private const string PROJECTWEBSERVICE = "_vti_bin/PSI/Project.asmx";
        private string baseUrl; // Example: http://ServerName/ProjectServer/
    

Procedure 2. To develop the Windows authentication code:

  1. Create a logon method that you can call from other methods or reuse in other applications. For example:

    public bool LogonPS(bool useWinLogon, string baseUrl, 
        string userName, string password)
    {
        const string LOGINWINDOWS = "_vti_bin/PSI/LoginWindows.asmx";
        const string LOGINFORMS = "_vti_bin/PSI/LoginForms.asmx";
        bool logonSucceeded = false;
    
        try
        {
            if (useWinLogon)
            {
                loginWindows.Url = baseUrl + LOGINWINDOWS;
                loginWindows.Credentials = CredentialCache.DefaultCredentials;
                if (loginWindows.Login()) logonSucceeded = true;
            }
        }
        // Catch statements
        return logonSucceeded;
    }
    
  2. Add catch statements for specific exceptions, such as the following:

    catch (System.Web.Services.Protocols.SoapException ex)
    {
        MessageBox.Show(ex.Message.ToString(), "Logon Error", 
            MessageBoxButtons.OK, MessageBoxIcon.Error);
    }
    catch (System.Net.WebException ex)
    {
        MessageBox.Show(ex.Message.ToString(), "Logon Error", 
            MessageBoxButtons.OK, MessageBoxIcon.Error);
    }
    

  3. Add a method that configures each of the PSI Web services you are using with the URL of the PSI Web service and the user's credentials or the Project Server logon cookie. For example, add a call to the AddContextInfo method from the LogonPS method.

    NoteNote

    In some cases, if you set the project.Url property after the project.CookieContainer object is loaded, the Project Web service does not initialize correctly and you must click the Log On button twice. If you move the project.Url statement before you set the other properties, the application works properly.

    public void AddContextInfo()
    {
        // Add the Url property first.
        project.Url = loginUtils.BaseUrl + PROJECTWEBSERVICE;
    
        if (winLogon) // Add Windows credentials
        {
            project.Credentials = CredentialCache.DefaultCredentials;
        }
    }
    
  4. If you want the application to allow users to explicitly log off, add a method such as LogoffPS. Make a call to a method that removes the credentials and cookies from the PSI Web service objects. There is no need to remove the Url property. For example, add the method RemoveContextInfo.

    public bool LogoffPS(bool useWinLogon)
    {
        bool loggedOff = true;
        try
        {
            if (useWinLogon) loginWindows.Logoff();
            else loginForms.Logoff();
        }
        // Add catch statements similar to the LogonPS catch statements,
        // and set loggedOff = false.
        }
        if (loggedOff) RemoveContextInfo()
        return loggedOff;
    }
    public void RemoveContextInfo()
    {
        if (useWinLogon)
        {
            project.Credentials = null;
        }
        else
        {
            project.CookieContainer = null;
        }
    }
    

The architecture of Windows SharePoint Services 3.0 enables the addition of custom membership providers for authentication. Two of the default membership providers are for Windows authentication and Basic authentication. Project Server 2007 does not use Basic authentication. A Project Server administrator can add a custom membership provider for authenticating users on both Project Server and Windows SharePoint Services.

NoteNote

The procedure for creating resources with Project Server credentials, where users log on with Project Server authentication, is different in Project Server 2007 than in earlier versions. Preparation includes creating a Microsoft SQL Server database (usually aspnetdb) for the membership provider, creating a Windows SharePoint Services site to use Forms authentication with the AspNetSqlMembershipProvider custom provider, and adding each user to three databases: Windows SharePoint Services, Project Server, and the SQL membership provider table.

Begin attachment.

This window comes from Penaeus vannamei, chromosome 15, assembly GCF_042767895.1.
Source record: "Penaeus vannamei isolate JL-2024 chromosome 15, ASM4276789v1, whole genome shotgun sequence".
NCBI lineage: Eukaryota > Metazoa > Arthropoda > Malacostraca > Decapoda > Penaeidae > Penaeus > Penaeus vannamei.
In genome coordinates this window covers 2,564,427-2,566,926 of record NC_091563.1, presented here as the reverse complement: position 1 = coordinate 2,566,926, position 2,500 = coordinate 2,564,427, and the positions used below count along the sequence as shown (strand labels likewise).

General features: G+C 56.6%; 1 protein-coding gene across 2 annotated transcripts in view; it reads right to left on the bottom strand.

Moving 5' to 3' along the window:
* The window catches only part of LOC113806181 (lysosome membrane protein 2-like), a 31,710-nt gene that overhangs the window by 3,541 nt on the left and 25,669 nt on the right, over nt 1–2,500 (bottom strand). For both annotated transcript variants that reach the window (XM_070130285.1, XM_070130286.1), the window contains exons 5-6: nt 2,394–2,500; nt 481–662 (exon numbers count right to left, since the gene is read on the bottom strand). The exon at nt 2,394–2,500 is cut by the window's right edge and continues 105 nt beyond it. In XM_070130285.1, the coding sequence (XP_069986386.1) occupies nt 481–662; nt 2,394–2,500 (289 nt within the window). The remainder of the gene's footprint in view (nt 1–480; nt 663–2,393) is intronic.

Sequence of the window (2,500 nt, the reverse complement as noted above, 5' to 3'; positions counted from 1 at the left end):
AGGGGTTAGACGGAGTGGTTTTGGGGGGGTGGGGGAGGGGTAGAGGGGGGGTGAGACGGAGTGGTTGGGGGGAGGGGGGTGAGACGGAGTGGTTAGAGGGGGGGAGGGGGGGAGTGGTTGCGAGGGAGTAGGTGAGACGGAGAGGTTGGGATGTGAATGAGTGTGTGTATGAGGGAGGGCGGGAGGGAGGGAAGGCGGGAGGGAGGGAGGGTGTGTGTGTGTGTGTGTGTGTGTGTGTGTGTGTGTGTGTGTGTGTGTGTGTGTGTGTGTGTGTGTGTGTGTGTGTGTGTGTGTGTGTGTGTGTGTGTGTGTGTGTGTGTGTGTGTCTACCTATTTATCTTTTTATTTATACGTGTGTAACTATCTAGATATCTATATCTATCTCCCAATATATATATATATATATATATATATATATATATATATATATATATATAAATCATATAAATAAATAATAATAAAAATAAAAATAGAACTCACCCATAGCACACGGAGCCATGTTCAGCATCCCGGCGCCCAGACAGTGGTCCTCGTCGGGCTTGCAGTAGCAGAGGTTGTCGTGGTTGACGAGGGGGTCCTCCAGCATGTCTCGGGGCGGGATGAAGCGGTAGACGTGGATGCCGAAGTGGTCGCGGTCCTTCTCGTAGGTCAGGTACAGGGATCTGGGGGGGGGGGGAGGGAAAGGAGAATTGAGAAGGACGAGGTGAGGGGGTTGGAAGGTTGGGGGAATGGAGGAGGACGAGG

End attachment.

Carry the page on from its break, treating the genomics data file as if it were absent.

When you use Project Web Access to add a Project Server user, it adds the user to the MSP_RESOURCE table in the Published database; it does not configure Windows SharePoint Services to use the SQL membership provider or create a SQL membership provider database. To help add or update resources for Project Server (Forms) authentication, the supplementary PjFormsAuthUpgrade.exe tool is installed with Project Server 2007 in the C:\Program Files\Microsoft Office Servers\12.0\Bin directory. For more information about setting up Forms authentication, see the Microsoft TechNet article Project Server 2007 Authentication.

The user credentials are stored in the Windows SharePoint Services content database, not in any of the Project Server databases. Windows SharePoint Services supports the membership providers for Windows authentication and Forms authentication with different Web application instances that use the same content database. For example, if the Project Server administrator has set up Forms authentication on port 81, the Project Server URL for logon would be http://ServerName:81/ProjectServerName/.

Authentication Cookie When a user provides the logon name and password for a Project Server user, Project Server calls the custom membership provider and verifies if the user is valid. If Windows SharePoint Services successfully authenticates a user, Project Server downloads a Project authentication cookie to the user's computer. The cookie is active only for a single session and times out after 20 minutes of inactivity. If the cookie expires, the user must log on to Project Server again.

On the Project Server computer, the Authenticate_Request method in global.asax checks if the user has a Project Server cookie. If so, Authenticate_Request takes no action; if not, it checks the Project Server membership provider for the user account. If the membership provider check fails, the user is redirected to the Project Server Request Access page.

The following procedure adds Forms authentication code to the application described in the previous procedures for Windows authentication.

Procedure 3. To develop the Forms authentication code

  1. Add a Web reference for the LoginForms Web service, the same way you added the LoginWindows Web reference.